There’s something about Dominick Guillemot’s voice that put his clients at ease. Maybe it’s his distinct accent, retained after years spent shooting fashion in Paris before this California windsurfer opened his studio in Santa Monica several decades ago. Or maybe it’s the manner in which he says things—a smooth, non-confrontational style that’s neither aggressive nor passive, but simply engaged with the work at hand.
“I’m never pushy, but I’m also not a pushover,” Guillemot says. “If I want my clients to listen to me, I listen to them. It’s like any relationship. I’m very aware of what they want. If I don’t think it’s going to work, I tell them gently I’d recommend doing it another way.”
And before they know it, his clients have fallen under the spell of this French charmer with the ability to dramatically light a fashion shoot like few others around.
Not entirely comfortable with the notion of turning on the charm with clients, Guillemot says, “Is it charm or just being real? I think it’s really about doing my best.” This involves not only giving clients what they want, but also what they hadn’t even thought of or expected. “Along with looking at a clothing line before a shoot, I look at where these clothes are bought, the clientele of the store, and where the fashion industry is headed,” he says.
Guillemot credits his larger awareness of the fashion industry, in part, to hiswife, who is the West Coast editor of Harper’s Bazaar. Beyond that, Guillemot simply loves clothes. And with 25-years experience in the business, his clients trust his judgment and his eye.
To anyone who’s seen Guillemot’s images, his “eye” has a very theatrical, almost cinematic flair to it, with his work recalling both 1940s Hollywood and the glory days of French Vogue.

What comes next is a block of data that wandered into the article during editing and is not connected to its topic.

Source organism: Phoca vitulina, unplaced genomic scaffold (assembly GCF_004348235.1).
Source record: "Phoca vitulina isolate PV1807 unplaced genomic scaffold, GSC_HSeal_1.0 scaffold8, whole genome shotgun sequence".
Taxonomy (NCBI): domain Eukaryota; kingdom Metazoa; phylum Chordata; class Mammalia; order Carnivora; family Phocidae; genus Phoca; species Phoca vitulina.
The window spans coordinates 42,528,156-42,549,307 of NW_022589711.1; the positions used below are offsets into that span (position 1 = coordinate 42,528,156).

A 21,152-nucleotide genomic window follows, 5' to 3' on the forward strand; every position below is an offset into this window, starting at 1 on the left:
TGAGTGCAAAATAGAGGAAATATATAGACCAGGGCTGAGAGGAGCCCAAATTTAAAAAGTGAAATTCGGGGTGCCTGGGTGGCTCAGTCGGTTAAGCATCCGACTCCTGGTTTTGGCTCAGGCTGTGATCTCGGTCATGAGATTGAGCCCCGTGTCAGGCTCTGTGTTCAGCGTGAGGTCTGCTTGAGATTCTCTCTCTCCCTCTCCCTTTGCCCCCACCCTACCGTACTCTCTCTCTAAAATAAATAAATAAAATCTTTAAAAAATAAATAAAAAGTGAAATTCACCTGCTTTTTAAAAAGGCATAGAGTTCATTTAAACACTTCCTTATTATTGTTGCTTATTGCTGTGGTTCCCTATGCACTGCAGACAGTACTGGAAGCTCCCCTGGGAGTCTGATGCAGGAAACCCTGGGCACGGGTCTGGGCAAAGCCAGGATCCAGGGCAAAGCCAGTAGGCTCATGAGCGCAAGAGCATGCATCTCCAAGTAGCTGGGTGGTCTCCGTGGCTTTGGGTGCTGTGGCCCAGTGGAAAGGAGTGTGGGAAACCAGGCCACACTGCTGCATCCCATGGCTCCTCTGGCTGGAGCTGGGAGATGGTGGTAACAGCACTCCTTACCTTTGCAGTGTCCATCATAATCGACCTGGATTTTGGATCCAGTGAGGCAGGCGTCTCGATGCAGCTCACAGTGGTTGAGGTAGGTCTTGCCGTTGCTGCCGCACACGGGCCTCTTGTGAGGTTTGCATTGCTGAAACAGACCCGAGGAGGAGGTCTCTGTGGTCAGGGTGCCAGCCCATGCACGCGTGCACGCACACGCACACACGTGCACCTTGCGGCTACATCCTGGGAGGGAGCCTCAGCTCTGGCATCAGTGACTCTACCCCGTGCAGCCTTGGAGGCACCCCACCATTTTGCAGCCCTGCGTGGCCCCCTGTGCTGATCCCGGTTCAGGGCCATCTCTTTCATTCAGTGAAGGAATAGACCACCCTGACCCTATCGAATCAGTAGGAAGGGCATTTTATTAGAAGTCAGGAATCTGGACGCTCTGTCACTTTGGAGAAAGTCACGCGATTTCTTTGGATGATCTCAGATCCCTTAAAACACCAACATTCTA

Lighting Is My Thing
Guillemot achieves much of the gauzy drama in his images through Kino Flo fluorescent lighting, which, not surprisingly, is often used by the motion picture industry to provide convenient and portable soft light.
When he’s going on a shoot, he comes prepared for any situation, packing an entire truck with various Kino Flo systems, assorted Profoto Pro kits and tungsten set-ups—some to create the appearance of night, others to create the illusion of daytime. In addition to lighting, he brings along silks for diffusion and tons of sandbags, so his lights won’t fly away.
“There’s no one way of lighting any situation. You have to go with the feeling you’re after,” Guillemot explains. “Is it a strobe look you want or northern light like you’re in Europe at a window? I focus on the feeling first. If it’s outside in the woods, I’ll set up a little Kino Flo with a reflector. If I want the images to look like a sunset on a rainy day, I’ll put all the lights in front of the talent so it’s all blue, then warm it up later on the computer during color correction. I love lighting. That’s my thing.”
Sometimes though, as with the shot of the model walking under the bridge, natural sunlight is all that’s required. “Believe it or not, that was taken during an insane windstorm,” Guillemot says. “I have frames where it’s all white because there’s so much sand in front of my camera. I shot that right at the edge of a shadow with natural lighting. I try to create beautiful natural-looking light. If it’s there already, I just go for it.”
Guillemot typically uses two Canon EOS 1Ds Mark IIs during a shoot—one tethered to an Apple Mac PowerBook laptop so he can review the images, and another untethered so he can move about more freely.
“Usually, I shoot with the tethered one first so I can get a look on the computer screen, then switch to the untethered camera so it’s just ‘boom, boom, boom.’ When you shoot fast, you get in the rhythm of the whole thing. It’s like playing music.”
Guillemot also shoots with two Hasselblad H1s and one H2, with an Imacon digital back.
“The Hasselblads combined with the Imacon back give me a real nice color tone. I can be shooting at the beach and if it’s a cloudy day, it’ll make it a sunny day. I love digital! I tended to be too much of a perfectionist with film. Now I can just shoot and shoot and know that I have it.”